Women should eat fish, which are rich in essential fatty acids, several times per week and/or take omega-3- rich oils such as fish oil, wheat germ oil, hemp seed oil, or flaxseed oil. It is imperative that fish containing high levels of mercury or other environmental toxins be avoided. Those contaminants can be passed on to the baby. Wild-caught, deep-sea fish are best (not farmed), and those known to be lower in mercury include salmon, sardines, tuna, and mackerel. When supplementing, one tablespoon of oil in the early part of pregnancy is good, and two to three tablespoons in later trimesters. Fish oil capsules are an option for those adverse to the taste.
Salt Most diets contain plenty of salt, but the quality of salt is of high importance. Salt should be unrefined, not heated, treated, or bleached, and as direct from the earth as possible in order to retain the natural minerals. Refined and processed foods should be avoided because they are often high in poor quality salt. Salt is essential, especially during pregnancy because it is needed to maintain the extra volume of blood that the woman produces, so she can then supply plenty of blood to the placenta. It also helps prevent dehydration and or any shock from blood loss during the birth. (Salt exceptions include cases where the mother has heart or kidney complications.) Salt intake should be balanced with adequate amounts of potassium, which is rich in whole food sources.
Calcium & Magnesium Calcium is important for a healthy pregnancy and intake should increase by 50%. This includes the total of dietary and supplemental sources. Similar to protein, the amounts added progressively increase trimester after trimester. Approximate daily intakes are 1000mg in the first trimester, 1200mg in the second, and 1600mg in the third. If calcium intake is lacking, the baby will “steal” it from the bones or teeth of the mother. Some whole food sources of calcium include canned salmon and sardines, figs, bok choy, blackstrap molasses, kale, almonds, oranges, turnip and collard greens, sesame seeds, and seaweed. Substances that rob the body of calcium should also be avoided; they include caffeine, carbonated soda, sugar, pasteurized dairy products, excessive protein, and excessive salt. Magnesium must be balanced with calcium in a ratio of 1.5:1 (Calcium:Magnesium). For example, if a woman is taking 1200mg calcium, she should pair it with 900 mg magnesium.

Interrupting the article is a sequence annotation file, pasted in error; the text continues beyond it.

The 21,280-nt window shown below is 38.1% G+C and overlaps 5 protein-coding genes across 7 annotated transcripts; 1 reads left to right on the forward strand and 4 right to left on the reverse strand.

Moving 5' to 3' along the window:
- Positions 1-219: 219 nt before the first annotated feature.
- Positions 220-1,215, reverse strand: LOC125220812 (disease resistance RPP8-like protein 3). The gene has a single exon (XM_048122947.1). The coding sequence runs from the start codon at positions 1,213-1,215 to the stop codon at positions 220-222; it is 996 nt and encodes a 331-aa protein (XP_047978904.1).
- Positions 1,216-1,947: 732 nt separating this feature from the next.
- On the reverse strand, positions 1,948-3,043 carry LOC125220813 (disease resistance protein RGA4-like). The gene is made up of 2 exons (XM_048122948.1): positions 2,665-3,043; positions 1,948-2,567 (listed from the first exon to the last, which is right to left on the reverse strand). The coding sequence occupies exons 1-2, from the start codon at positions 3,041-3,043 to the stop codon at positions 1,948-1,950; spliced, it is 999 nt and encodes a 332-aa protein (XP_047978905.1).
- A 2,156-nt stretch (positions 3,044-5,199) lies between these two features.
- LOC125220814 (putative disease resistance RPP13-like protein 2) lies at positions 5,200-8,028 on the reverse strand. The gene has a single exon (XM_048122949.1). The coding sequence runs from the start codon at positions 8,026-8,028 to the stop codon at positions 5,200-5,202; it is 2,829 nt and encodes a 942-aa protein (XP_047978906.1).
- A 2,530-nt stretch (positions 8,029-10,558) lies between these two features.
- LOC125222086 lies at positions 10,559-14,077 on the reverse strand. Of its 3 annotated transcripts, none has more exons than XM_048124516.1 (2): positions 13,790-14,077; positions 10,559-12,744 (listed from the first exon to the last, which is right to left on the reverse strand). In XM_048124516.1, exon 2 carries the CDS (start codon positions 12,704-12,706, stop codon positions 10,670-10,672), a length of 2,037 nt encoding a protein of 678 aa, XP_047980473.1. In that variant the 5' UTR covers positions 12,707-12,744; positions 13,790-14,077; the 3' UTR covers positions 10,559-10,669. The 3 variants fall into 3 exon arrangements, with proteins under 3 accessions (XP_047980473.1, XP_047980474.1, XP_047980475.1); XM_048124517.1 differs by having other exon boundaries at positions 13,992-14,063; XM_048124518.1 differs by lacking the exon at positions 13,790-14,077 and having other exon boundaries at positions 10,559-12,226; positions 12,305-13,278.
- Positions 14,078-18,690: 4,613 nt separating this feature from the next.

Iron Needs for iron increase substantially during pregnancy. This is because the mother is generating much more blood and has increased circulation throughout the body and the placenta. The recommended range is 40-80 milligrams per day; including the total from supplement and food sources, such dark leafy greens and red meats, especially liver (preferably organic). Iron from meat (heme iron) is much more bioavailable than iron from plant sources. Many pregnant women find it difficult to meet their recommended iron intake and find it necessary to supplement, especially during the second and third trimesters, when the iron requirements are the greatest. Mothers should follow up with routine iron/ferritin panels during pregnancy to know whether they are iron deficient and/or anemic.
Folate This nutrient is of utmost importance, especially pre-pregnancy and at the beginning of a pregnancy. Folate plays a role in cell division, which is critical to development of body tissues, especially of the nervous system. It prevents neural tube defects from forming in the baby’s spinal cord and brain during the first trimester. 400 micrograms per day is the minimum dosage for any woman capable of becoming pregnant. The RDA is 600mcg; 800 mcg is recommended by Hawthorn University, and some experts suggest dosages as high as 1200 micrograms. Some foods are fortified with folate, and it can also be obtained through naturally folate-rich foods including darky leafy green vegetables, lentils, and orange juice. Folate also helps stimulate the appetite, which is especially helpful in the first trimester, when it may decline.